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The Kerslake Collection | Social purposes

Open-access universities 

Estimated Read time: 12 Mins

Cities are not simply oversized towns, let alone oversized housing estates. They are places of substance, with institutions that last from generation to generation. 

Universities are one such institution. In some cases that is obvious – great civic universities in places such as Manchester, Leeds, Liverpool and Sheffield have existed for more than a century and been important to their cities throughout that period. Some are older than their city’s cathedral, and all are more important. Many of the supposedly new universities trace their roots back a century or more. Sheffield Hallam, for example, goes back to the founding of the Sheffield School of Design in 1843, and Liverpool John Moores to the Liverpool Mechanics Institute of 1823. Even when a university is genuinely new – think of Lincoln – it is immediately an anchor institution, expected to exist for the next century and beyond. 

A civic university, new or old, will have certain characteristics. It will look to, interact with and respond to the civic society in which it finds itself. That makes civic universities different from the handful of global universities, and from specialist institutions. Caltech is not a civic university and nor is LSE. LSE has important civic functions – its public lecture series is second to none – but ultimately it is a small, globally elite, internationally oriented specialist institution. That is not to deny, of course, that a civic university can be world class – Manchester’s Nobel Prize-winning Physics department proves that. 

A civic university will, unlike a specialist institution, aspire to cover all bases. Take medical schools, for example. If a university is the only one in the city, and if it claims the mantle of a civic university, it will either have a medical school, or will aspire to have one. We can see this in Lincoln, where the university recently created one. They knew that without a medical school, the city was struggling to attract enough doctors and nurses to staff its hospital. In the medium term, that risked the local hospital losing important specialisms and becoming little more than a cottage hospital. That was not a good prospect for the city, and so it fell to the University of Lincoln to open a medical school. That is what responding to the community is about, and the university deserves much praise for doing so.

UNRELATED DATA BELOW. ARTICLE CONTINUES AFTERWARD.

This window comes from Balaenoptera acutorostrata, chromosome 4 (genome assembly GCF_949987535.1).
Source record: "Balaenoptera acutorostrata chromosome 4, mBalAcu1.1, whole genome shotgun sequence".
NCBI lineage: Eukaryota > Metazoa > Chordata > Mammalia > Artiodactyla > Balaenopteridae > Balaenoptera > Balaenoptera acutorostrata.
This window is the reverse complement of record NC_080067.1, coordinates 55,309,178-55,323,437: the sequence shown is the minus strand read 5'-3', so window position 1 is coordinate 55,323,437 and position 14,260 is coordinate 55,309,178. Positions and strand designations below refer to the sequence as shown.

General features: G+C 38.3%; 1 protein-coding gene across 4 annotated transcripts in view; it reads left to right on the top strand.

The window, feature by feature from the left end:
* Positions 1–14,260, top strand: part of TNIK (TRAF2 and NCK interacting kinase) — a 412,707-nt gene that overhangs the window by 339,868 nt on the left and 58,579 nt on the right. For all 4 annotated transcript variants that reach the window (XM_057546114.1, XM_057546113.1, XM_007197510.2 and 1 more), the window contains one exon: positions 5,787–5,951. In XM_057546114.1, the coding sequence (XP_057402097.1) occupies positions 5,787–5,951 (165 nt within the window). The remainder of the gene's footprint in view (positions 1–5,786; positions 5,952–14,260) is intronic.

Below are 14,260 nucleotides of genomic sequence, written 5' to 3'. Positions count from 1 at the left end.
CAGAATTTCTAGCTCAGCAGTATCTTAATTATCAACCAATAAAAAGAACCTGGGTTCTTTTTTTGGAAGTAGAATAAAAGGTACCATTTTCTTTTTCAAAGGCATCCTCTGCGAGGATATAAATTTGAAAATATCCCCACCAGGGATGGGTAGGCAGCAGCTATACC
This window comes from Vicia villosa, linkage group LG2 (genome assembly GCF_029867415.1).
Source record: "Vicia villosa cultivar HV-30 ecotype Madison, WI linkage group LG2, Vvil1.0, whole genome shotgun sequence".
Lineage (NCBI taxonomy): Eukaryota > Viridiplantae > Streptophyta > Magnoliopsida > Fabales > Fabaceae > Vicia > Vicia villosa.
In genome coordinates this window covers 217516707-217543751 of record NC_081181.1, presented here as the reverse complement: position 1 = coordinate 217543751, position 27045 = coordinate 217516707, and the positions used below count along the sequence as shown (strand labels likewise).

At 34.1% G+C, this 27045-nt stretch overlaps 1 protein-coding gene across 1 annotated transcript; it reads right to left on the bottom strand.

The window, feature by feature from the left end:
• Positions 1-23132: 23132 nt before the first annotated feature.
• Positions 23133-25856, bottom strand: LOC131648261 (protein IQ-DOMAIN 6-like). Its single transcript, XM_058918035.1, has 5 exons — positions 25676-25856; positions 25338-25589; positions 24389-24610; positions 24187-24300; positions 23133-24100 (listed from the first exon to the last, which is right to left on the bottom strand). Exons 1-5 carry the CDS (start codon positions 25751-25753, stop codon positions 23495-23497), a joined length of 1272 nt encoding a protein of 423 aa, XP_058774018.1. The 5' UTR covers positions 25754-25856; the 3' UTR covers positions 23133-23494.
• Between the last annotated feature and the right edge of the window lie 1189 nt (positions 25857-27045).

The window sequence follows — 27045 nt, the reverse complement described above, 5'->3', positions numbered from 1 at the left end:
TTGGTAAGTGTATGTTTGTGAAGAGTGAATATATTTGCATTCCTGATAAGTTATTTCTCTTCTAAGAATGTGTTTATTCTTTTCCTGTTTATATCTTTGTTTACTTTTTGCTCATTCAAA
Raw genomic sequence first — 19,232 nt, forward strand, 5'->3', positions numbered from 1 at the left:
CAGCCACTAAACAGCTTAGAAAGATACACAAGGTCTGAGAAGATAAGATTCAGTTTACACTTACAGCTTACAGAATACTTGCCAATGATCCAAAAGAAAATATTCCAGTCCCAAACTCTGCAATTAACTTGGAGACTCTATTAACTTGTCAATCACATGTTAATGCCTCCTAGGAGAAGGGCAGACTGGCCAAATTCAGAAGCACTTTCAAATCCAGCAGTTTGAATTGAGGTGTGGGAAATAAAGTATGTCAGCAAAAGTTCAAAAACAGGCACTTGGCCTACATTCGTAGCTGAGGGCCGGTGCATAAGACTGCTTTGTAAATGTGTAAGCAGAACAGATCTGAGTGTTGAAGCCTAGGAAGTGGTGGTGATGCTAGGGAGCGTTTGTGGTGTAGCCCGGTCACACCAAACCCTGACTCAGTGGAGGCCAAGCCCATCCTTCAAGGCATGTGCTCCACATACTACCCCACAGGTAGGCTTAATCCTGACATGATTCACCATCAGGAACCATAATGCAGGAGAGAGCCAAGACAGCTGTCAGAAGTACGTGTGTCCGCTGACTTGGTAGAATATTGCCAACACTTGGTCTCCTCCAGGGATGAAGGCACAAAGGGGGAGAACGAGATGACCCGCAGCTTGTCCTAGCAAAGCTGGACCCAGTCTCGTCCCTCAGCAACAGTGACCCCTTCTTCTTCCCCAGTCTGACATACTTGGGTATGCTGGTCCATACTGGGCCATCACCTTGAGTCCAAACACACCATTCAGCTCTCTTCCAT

Founding a medical school is an example of a civic university responding to a big obvious need in the community in which it is located. Mostly, however, civic universities can and should respond in a myriad of small ways, which enmesh the institution in the community, touching as many lives as possible. Two such ways are access to facilities and access to courses. In short, I want universities to open their doors, in every way possible. 

Universities have something literal and physical to offer their local community: facilities, particularly outside term time when they are less intensively used. Universities have libraries that are useful as a source of books, offer fast internet and are a place to work. How many sixth-formers are there in our cities with no bedroom of their own in which to revise for their A levels and other qualifications? Any university that wants to call itself ‘civic’ should allow them to study in the university library at the very least over the Easter vacation, when fewer of its own students are around. 

Many universities have outstanding sports facilities. My daughter, aged 11, competed in a kids’ swimming gala at the University of Surrey. While this is not the only swimming pool in Surrey, it is, I think the only Olympic-length 50m pool. It was a good experience for my daughter, who found that 50m is a long way when you are 11, and I think better of the university for allowing their pool to be used for an event like this. Those who aspire to being elite swimmers need access to 50m pools; many universities can provide this. This is true for all sorts of sports facilities. Even LSE has football, rugby and cricket pitches – although, as is the way for London universities, they are nowhere near the LSE campus. These facilities should be open to local organisations and to individuals who want to play football, or hold a football birthday party for their children.